The San Fratello is a hardy breed of Italian light horses that evolved in San Fratello municipality in the region of Sicily. It is sometimes referred to as a wild horse breed as small herds are often seen roaming in the Nebrodi Park in Sicily. Its present population is around 5,000, which makes the graceful San Fratello horse one of the most abundant local equine breeds in Italy.
|Alternative Names||San Fratellano, Razza di San Fratello|
|Temperament/Personality||Sensitive, kind, friendly, gentle|
|Similar to||Tuscan Horse or Maremmano|
|Physical Characteristics||Muscular and well-built; slightly heavy head with a straight profile; short, straight, and crested neck; medium-sized back that may droop a bit; muscular shoulders, strong legs with solid hooves|
|Colors||Either black or bay|
|Height||15-16 hands (152-163 cm, 60-64 inches)|
|Weight||1,100-1,300 lbs (500-590 kg)|
|Common Uses||Riding, packing, light draft work; slaughtered for horse meat; used as military horses in the past|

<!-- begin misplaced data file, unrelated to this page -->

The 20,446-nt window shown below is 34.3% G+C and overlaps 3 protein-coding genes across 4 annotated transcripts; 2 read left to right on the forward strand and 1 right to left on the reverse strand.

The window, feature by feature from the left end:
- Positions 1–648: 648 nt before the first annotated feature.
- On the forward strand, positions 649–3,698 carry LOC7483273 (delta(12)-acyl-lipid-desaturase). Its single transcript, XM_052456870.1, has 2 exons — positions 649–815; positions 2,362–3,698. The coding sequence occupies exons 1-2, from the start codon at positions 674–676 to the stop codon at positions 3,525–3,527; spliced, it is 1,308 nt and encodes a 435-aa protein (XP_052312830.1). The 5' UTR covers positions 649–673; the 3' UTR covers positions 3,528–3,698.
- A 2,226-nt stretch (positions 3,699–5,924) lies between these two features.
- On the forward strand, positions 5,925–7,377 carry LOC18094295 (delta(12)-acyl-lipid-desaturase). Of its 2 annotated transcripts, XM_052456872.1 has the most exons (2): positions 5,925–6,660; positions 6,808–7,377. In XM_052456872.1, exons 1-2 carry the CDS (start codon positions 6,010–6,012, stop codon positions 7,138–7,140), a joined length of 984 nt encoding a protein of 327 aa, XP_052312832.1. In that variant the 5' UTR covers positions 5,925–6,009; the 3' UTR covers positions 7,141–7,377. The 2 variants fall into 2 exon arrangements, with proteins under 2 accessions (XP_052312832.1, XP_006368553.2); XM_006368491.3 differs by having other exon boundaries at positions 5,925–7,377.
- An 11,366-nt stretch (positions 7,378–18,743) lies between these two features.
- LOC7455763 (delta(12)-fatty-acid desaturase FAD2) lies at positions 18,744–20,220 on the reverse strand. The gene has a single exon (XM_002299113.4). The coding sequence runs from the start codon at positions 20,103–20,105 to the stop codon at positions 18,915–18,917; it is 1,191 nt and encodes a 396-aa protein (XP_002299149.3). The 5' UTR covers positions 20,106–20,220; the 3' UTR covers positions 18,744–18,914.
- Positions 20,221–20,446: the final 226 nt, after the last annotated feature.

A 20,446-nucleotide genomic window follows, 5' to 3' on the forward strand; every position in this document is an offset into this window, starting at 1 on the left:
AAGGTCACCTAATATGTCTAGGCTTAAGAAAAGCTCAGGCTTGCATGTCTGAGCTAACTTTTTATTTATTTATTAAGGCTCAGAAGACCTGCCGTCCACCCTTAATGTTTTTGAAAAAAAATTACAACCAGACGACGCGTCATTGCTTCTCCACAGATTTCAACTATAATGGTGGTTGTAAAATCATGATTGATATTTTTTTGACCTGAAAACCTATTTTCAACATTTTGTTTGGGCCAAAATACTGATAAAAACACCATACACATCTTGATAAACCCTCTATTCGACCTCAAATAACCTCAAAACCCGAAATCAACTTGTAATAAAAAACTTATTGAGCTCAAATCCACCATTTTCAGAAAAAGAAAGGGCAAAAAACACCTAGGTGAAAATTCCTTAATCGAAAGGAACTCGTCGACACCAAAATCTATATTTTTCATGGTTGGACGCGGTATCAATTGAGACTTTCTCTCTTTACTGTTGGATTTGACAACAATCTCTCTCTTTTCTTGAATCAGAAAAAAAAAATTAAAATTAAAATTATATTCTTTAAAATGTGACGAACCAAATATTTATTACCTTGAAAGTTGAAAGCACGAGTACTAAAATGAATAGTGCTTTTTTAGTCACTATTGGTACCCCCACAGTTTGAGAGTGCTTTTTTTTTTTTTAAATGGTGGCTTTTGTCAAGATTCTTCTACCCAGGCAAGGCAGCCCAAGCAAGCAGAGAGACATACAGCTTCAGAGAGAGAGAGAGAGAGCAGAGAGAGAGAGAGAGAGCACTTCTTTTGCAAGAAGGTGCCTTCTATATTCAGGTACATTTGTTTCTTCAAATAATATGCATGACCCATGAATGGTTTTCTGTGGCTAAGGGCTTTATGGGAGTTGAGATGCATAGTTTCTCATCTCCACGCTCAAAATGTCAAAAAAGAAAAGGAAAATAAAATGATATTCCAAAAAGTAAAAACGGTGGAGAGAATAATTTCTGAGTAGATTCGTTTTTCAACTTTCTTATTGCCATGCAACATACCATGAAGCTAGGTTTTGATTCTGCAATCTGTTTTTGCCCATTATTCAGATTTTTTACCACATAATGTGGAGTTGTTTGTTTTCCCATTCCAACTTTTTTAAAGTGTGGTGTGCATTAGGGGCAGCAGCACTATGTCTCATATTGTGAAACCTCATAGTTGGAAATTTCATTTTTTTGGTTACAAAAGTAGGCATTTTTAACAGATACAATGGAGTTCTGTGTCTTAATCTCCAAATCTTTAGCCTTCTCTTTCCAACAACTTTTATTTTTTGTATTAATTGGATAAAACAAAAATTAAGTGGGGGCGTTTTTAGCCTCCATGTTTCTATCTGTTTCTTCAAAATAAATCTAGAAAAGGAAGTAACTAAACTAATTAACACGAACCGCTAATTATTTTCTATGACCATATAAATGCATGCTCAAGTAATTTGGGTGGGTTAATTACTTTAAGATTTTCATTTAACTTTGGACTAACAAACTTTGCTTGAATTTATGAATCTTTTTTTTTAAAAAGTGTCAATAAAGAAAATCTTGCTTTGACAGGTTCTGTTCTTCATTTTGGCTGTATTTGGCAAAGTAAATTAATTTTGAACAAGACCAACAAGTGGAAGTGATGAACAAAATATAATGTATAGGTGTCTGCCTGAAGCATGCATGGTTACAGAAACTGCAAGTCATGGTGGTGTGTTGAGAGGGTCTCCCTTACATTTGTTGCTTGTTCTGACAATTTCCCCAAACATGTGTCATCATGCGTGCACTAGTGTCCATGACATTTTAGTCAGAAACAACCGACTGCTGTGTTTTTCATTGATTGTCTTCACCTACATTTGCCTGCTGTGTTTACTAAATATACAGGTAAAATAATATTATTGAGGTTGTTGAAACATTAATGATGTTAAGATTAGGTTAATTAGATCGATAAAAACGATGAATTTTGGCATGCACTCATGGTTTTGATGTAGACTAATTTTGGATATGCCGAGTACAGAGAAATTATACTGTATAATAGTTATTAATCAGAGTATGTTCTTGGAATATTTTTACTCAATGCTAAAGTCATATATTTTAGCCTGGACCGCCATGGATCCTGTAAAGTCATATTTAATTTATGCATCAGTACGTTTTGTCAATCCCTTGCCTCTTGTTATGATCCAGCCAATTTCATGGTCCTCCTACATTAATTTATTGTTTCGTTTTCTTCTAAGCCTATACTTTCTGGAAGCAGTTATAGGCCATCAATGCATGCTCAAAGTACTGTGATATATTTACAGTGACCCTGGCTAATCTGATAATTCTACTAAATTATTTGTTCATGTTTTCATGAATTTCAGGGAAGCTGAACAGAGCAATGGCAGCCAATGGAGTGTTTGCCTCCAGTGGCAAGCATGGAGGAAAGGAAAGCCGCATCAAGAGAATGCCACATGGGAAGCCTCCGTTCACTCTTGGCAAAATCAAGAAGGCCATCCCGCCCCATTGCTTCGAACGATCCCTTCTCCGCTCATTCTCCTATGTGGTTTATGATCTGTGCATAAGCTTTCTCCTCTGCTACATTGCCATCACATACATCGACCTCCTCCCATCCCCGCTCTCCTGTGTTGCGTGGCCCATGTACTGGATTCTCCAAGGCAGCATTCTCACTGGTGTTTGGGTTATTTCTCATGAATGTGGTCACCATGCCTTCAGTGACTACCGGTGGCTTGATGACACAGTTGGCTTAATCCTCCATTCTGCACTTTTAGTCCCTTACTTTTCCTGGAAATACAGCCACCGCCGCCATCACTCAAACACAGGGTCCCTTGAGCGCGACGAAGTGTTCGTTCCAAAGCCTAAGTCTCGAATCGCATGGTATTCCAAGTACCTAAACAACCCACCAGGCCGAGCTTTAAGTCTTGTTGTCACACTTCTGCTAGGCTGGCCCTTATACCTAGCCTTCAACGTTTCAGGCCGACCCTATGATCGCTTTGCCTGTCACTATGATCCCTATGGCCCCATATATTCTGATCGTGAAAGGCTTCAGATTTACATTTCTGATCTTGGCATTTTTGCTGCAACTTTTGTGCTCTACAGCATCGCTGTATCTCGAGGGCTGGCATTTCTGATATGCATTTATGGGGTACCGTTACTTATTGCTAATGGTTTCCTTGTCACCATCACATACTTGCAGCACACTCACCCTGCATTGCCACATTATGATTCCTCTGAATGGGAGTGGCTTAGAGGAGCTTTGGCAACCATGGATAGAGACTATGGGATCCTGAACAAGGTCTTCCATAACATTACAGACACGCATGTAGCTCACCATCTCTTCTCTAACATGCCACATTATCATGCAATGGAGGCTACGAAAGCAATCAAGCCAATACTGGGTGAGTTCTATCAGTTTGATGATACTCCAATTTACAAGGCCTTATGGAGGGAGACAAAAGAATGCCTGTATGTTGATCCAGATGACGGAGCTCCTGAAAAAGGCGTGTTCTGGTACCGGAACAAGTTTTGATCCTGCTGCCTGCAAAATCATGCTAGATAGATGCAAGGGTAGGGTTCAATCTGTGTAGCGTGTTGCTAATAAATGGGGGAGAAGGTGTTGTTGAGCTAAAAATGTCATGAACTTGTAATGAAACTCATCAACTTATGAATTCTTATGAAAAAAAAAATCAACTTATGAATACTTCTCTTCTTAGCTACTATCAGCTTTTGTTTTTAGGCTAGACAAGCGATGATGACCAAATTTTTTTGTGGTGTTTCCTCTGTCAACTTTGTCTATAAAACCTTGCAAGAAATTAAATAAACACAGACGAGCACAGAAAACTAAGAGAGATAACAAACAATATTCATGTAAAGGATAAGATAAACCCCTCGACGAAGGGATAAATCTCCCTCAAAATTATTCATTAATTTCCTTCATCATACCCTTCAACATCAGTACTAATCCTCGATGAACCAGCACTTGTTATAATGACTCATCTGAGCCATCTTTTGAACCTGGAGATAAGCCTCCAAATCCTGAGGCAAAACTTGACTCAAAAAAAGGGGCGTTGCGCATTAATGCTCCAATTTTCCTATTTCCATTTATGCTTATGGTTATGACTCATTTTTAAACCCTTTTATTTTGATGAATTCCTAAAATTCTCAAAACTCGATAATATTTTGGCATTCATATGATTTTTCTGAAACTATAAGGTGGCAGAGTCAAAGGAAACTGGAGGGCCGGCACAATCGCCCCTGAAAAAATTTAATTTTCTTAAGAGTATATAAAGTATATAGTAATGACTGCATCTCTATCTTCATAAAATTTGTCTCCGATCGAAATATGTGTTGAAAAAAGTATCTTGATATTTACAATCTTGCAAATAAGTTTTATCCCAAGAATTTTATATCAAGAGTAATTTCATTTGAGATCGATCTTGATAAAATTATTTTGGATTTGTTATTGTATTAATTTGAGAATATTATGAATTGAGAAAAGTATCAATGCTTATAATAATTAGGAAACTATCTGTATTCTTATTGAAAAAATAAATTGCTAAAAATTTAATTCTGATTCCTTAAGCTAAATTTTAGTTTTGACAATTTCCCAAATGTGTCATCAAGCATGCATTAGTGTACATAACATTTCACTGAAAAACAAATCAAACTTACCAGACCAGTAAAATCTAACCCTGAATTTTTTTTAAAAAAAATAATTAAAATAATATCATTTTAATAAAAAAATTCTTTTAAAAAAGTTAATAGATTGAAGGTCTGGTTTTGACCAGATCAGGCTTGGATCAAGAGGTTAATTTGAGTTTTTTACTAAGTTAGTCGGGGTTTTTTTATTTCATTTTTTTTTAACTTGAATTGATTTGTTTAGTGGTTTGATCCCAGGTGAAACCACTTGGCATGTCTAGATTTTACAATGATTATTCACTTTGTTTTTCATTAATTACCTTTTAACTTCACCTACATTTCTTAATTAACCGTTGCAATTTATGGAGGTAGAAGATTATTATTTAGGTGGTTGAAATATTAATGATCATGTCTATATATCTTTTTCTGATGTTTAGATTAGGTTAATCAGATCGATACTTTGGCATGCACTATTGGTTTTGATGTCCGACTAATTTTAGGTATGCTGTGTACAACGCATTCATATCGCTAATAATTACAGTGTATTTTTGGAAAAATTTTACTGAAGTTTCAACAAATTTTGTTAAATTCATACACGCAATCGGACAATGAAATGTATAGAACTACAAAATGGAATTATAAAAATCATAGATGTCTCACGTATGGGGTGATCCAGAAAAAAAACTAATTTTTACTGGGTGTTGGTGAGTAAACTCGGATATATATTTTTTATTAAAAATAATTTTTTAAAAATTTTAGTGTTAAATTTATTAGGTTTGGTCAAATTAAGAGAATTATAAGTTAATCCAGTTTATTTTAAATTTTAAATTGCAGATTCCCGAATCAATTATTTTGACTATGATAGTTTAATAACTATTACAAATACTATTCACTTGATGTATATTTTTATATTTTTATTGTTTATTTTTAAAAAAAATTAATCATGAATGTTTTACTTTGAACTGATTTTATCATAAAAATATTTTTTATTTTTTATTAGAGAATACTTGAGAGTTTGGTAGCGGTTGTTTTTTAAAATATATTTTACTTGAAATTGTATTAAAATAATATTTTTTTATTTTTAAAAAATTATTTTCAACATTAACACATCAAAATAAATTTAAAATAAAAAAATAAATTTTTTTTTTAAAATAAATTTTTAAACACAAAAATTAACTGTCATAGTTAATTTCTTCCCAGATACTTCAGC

|Health||No known breed-specific equine health issues|
|Popular Traits||High strength and endurance, easily maintainable|
|Feeding/Diet||Grass and hay; fresh, clean water|
|Country of Origin||Italy|
|Ancestors||Oriental and Thoroughbred bloodlines; Salerno, Nonius, Spanish Anglo-Arab and Anglo-Arab blood were also introduced|
|Year/Time of Development||During the 11th century|
The origin of San Fratello horses can be traced back to the period when Sicily was conquered by the Normans. At the time, Adelaide del Vasto (a Lombard princess) married Roger I (a Norman nobleman of Sicily). The princess, on her way to Sicily, was accompanied by a group of attendants, advisers, knights and their horses. It is believed that today’s San Fratellano is the descendant of the military horses used by the Lombard knights. This breed was raised to produce a group of tough and robust horses that could carry the weight of fully armored knights with great speed and agility across the rugged terrain. Since then the horses have been bred and developed in the native habitat of Nebrodi mountains in Messina province.
In 1990, the horse breeding association of the Italian government founded an open studbook with the intention of preserving this equine breed. Today, the breeding program of these animals involves careful selection of breeding stocks as well as training of young colts as pack horses.